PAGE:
Here are the most common varieties of Ruby port wine, and what you can expect from each:

Standard Ruby: Any Port wine labeled solely “Ruby” often won’t have any age indication. On average, it has been aged for 2 or 3 years before being bottled. Unlike some other Port wines, this wine is ready to drink – standard Ruby generally does not improve with age. You might also see some special edition Rubies, labeled “Premium” or “Fine Ruby”, these can be substantially different. Ruby Port is often a blend of vintages, and is the least expensive Port you can find.

Ruby Reserve: Sometimes labeled simply as “Reserve”, you can assume it is a Ruby Reserve if it does not specify that it is Tawny or White Port. As with other Reserve port wines, the aging process is longer and it’s a finer wine. But unlike the Tawny Reserve, which is close in flavor to the 10 Year Tawny, this reserve is closer to the standard Ruby than it is to its Vintage cousins.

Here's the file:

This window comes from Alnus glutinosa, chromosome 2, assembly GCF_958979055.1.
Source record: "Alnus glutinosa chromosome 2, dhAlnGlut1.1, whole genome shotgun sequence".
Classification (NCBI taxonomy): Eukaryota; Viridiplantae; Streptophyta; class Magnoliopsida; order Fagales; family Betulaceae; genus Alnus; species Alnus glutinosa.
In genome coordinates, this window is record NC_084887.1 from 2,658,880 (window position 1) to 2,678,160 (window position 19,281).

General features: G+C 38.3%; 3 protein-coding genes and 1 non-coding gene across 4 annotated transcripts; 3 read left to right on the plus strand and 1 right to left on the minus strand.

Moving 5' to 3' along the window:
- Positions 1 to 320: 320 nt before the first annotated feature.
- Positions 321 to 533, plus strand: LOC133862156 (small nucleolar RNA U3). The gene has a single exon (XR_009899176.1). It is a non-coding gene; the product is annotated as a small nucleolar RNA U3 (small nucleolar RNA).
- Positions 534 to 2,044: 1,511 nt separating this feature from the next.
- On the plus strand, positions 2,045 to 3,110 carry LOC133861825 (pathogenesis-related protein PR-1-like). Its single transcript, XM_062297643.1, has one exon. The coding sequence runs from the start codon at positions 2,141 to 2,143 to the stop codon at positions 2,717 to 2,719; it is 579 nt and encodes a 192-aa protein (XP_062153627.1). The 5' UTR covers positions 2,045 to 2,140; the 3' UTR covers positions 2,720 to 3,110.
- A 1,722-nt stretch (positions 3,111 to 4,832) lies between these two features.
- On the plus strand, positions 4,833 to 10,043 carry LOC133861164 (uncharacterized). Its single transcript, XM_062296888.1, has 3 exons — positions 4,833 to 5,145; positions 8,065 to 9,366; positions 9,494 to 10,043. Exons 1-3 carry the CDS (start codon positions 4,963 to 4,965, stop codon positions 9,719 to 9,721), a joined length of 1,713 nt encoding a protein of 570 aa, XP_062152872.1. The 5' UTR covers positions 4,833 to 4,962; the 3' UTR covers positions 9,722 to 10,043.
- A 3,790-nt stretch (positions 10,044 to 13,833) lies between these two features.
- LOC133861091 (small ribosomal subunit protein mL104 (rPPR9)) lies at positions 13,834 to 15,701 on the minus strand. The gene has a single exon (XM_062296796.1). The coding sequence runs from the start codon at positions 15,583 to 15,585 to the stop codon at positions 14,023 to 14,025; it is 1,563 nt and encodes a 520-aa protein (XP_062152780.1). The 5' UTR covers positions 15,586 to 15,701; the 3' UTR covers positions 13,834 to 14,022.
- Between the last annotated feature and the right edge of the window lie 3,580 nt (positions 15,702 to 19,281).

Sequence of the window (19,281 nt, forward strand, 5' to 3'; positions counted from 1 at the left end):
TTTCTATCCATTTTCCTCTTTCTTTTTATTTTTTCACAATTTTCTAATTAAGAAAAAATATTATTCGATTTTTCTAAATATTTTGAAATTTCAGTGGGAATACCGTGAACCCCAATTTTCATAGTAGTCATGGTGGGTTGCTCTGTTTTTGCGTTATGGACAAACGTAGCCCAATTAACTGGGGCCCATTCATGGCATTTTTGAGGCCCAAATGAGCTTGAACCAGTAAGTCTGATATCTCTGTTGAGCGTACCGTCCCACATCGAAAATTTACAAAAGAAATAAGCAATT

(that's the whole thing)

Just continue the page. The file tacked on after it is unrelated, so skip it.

Vintage: This is the absolute pinnacle of Port production. Vintage Port is widely considered the best quality, and is often also the most expensive Port you can buy. It is aged in a vat for only two years and then it is bottled unfiltered, meaning it continues to age (and improve) in the bottle. Some Vintages age for 20 years or more in a bottle, and at one point it will reach what is called it’s “peak”, which is the perfect time to finally open and drink the wine. A Vintage wine’s peak can last 10 + years. Releasing a Vintage Port is a complicated affair, as it is heavily regulated by the Port Wine Institute. A producer needs to send samples of the wine they plan on declaring as a Vintage, and it needs to be approved by the Institute. After the approval, the wine can be bottled and sold with Vintage on the label, along with the year the grapes were harvested. If several tests from different winemakers come back positive, a General Vintage Year is declared – which is an uncommon occurrence. General Vintages used to be limited to three per decade, but that rule has since been revoked. But even if the year is a Vintage Year, wines still need the seal of approval to be labeled as Vintage. A large wine producer will hope that most of their Quintas have Vintage-quality harvests in the same year so they can produce a general vintage. However, if only one or even a few of their Quintas are considered good enough, they will release a Single-Quinta Vintage – a Vintage that comes only of that specific estate.